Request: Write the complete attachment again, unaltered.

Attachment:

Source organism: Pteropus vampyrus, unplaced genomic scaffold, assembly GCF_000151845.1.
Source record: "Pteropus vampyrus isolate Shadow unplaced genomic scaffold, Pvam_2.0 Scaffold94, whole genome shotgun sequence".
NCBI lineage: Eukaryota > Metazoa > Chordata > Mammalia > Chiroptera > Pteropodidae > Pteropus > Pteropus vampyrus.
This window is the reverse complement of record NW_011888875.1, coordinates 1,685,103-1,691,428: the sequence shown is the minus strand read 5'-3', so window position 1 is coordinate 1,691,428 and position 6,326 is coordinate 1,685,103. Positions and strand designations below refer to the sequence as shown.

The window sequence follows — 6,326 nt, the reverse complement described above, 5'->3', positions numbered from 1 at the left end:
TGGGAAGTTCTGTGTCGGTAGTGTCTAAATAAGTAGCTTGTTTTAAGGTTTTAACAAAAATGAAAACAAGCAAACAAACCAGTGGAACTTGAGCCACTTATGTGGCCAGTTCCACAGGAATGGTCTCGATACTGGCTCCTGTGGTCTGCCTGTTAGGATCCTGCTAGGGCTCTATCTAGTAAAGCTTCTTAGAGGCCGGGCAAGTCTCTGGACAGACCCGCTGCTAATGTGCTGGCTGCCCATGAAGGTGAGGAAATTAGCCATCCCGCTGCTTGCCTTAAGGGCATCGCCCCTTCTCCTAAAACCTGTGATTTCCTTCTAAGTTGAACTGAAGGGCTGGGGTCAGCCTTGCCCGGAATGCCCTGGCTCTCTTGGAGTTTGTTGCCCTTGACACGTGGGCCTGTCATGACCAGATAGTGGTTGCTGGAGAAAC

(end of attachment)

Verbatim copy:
Source organism: Pteropus vampyrus, unplaced genomic scaffold, assembly GCF_000151845.1.
Source record: "Pteropus vampyrus isolate Shadow unplaced genomic scaffold, Pvam_2.0 Scaffold94, whole genome shotgun sequence".
NCBI lineage: Eukaryota > Metazoa > Chordata > Mammalia > Chiroptera > Pteropodidae > Pteropus > Pteropus vampyrus.
This window is the reverse complement of record NW_011888875.1, coordinates 1,685,103-1,691,428: the sequence shown is the minus strand read 5'-3', so window position 1 is coordinate 1,691,428 and position 6,326 is coordinate 1,685,103. Positions and strand designations below refer to the sequence as shown.

The window sequence follows — 6,326 nt, the reverse complement described above, 5'->3', positions numbered from 1 at the left end:
TGGGAAGTTCTGTGTCGGTAGTGTCTAAATAAGTAGCTTGTTTTAAGGTTTTAACAAAAATGAAAACAAGCAAACAAACCAGTGGAACTTGAGCCACTTATGTGGCCAGTTCCACAGGAATGGTCTCGATACTGGCTCCTGTGGTCTGCCTGTTAGGATCCTGCTAGGGCTCTATCTAGTAAAGCTTCTTAGAGGCCGGGCAAGTCTCTGGACAGACCCGCTGCTAATGTGCTGGCTGCCCATGAAGGTGAGGAAATTAGCCATCCCGCTGCTTGCCTTAAGGGCATCGCCCCTTCTCCTAAAACCTGTGATTTCCTTCTAAGTTGAACTGAAGGGCTGGGGTCAGCCTTGCCCGGAATGCCCTGGCTCTCTTGGAGTTTGTTGCCCTTGACACGTGGGCCTGTCATGACCAGATAGTGGTTGCTGGAGAAAC